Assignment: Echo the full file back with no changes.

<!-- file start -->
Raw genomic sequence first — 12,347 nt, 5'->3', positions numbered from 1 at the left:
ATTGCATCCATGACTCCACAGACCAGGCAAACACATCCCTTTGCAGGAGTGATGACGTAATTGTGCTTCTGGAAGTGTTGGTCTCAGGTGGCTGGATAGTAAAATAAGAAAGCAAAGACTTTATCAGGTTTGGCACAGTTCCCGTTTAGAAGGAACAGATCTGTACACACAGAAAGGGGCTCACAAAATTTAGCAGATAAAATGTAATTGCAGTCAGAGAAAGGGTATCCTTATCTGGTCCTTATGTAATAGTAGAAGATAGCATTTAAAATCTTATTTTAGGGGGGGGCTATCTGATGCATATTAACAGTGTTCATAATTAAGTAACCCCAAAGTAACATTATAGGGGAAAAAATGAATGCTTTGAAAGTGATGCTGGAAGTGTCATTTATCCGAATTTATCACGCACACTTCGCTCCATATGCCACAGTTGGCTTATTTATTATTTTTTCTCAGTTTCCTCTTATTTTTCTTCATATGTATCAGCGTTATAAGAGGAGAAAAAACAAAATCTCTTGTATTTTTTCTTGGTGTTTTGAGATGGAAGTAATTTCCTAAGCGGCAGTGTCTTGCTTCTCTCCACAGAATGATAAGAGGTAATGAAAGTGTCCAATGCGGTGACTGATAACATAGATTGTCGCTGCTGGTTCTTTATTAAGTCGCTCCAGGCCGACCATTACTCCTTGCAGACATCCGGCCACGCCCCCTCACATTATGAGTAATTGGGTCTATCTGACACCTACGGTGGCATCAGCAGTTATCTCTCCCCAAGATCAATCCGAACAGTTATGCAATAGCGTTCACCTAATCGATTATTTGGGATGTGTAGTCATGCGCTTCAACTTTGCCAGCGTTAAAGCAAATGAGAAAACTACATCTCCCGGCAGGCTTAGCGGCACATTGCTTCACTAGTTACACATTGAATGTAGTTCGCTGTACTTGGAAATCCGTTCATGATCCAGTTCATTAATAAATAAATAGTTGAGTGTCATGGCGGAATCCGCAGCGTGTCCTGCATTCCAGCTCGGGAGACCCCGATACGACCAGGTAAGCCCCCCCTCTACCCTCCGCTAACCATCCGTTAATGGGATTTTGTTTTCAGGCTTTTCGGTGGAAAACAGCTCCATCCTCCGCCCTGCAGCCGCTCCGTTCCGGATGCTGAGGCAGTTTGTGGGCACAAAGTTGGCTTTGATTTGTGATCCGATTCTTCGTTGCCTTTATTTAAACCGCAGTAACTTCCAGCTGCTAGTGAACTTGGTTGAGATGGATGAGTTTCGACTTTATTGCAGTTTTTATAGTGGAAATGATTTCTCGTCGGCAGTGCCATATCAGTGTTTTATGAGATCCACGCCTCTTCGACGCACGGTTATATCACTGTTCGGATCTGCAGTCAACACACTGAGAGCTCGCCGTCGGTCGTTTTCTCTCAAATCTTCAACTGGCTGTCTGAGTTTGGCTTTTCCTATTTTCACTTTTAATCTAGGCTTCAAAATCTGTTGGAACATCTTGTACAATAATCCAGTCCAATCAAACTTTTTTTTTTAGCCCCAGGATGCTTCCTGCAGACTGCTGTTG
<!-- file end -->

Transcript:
Raw genomic sequence first — 12,347 nt, 5'->3', positions numbered from 1 at the left:
ATTGCATCCATGACTCCACAGACCAGGCAAACACATCCCTTTGCAGGAGTGATGACGTAATTGTGCTTCTGGAAGTGTTGGTCTCAGGTGGCTGGATAGTAAAATAAGAAAGCAAAGACTTTATCAGGTTTGGCACAGTTCCCGTTTAGAAGGAACAGATCTGTACACACAGAAAGGGGCTCACAAAATTTAGCAGATAAAATGTAATTGCAGTCAGAGAAAGGGTATCCTTATCTGGTCCTTATGTAATAGTAGAAGATAGCATTTAAAATCTTATTTTAGGGGGGGGCTATCTGATGCATATTAACAGTGTTCATAATTAAGTAACCCCAAAGTAACATTATAGGGGAAAAAATGAATGCTTTGAAAGTGATGCTGGAAGTGTCATTTATCCGAATTTATCACGCACACTTCGCTCCATATGCCACAGTTGGCTTATTTATTATTTTTTCTCAGTTTCCTCTTATTTTTCTTCATATGTATCAGCGTTATAAGAGGAGAAAAAACAAAATCTCTTGTATTTTTTCTTGGTGTTTTGAGATGGAAGTAATTTCCTAAGCGGCAGTGTCTTGCTTCTCTCCACAGAATGATAAGAGGTAATGAAAGTGTCCAATGCGGTGACTGATAACATAGATTGTCGCTGCTGGTTCTTTATTAAGTCGCTCCAGGCCGACCATTACTCCTTGCAGACATCCGGCCACGCCCCCTCACATTATGAGTAATTGGGTCTATCTGACACCTACGGTGGCATCAGCAGTTATCTCTCCCCAAGATCAATCCGAACAGTTATGCAATAGCGTTCACCTAATCGATTATTTGGGATGTGTAGTCATGCGCTTCAACTTTGCCAGCGTTAAAGCAAATGAGAAAACTACATCTCCCGGCAGGCTTAGCGGCACATTGCTTCACTAGTTACACATTGAATGTAGTTCGCTGTACTTGGAAATCCGTTCATGATCCAGTTCATTAATAAATAAATAGTTGAGTGTCATGGCGGAATCCGCAGCGTGTCCTGCATTCCAGCTCGGGAGACCCCGATACGACCAGGTAAGCCCCCCCTCTACCCTCCGCTAACCATCCGTTAATGGGATTTTGTTTTCAGGCTTTTCGGTGGAAAACAGCTCCATCCTCCGCCCTGCAGCCGCTCCGTTCCGGATGCTGAGGCAGTTTGTGGGCACAAAGTTGGCTTTGATTTGTGATCCGATTCTTCGTTGCCTTTATTTAAACCGCAGTAACTTCCAGCTGCTAGTGAACTTGGTTGAGATGGATGAGTTTCGACTTTATTGCAGTTTTTATAGTGGAAATGATTTCTCGTCGGCAGTGCCATATCAGTGTTTTATGAGATCCACGCCTCTTCGACGCACGGTTATATCACTGTTCGGATCTGCAGTCAACACACTGAGAGCTCGCCGTCGGTCGTTTTCTCTCAAATCTTCAACTGGCTGTCTGAGTTTGGCTTTTCCTATTTTCACTTTTAATCTAGGCTTCAAAATCTGTTGGAACATCTTGTACAATAATCCAGTCCAATCAAACTTTTTTTTTTAGCCCCAGGATGCTTCCTGCAGACTGCTGTTG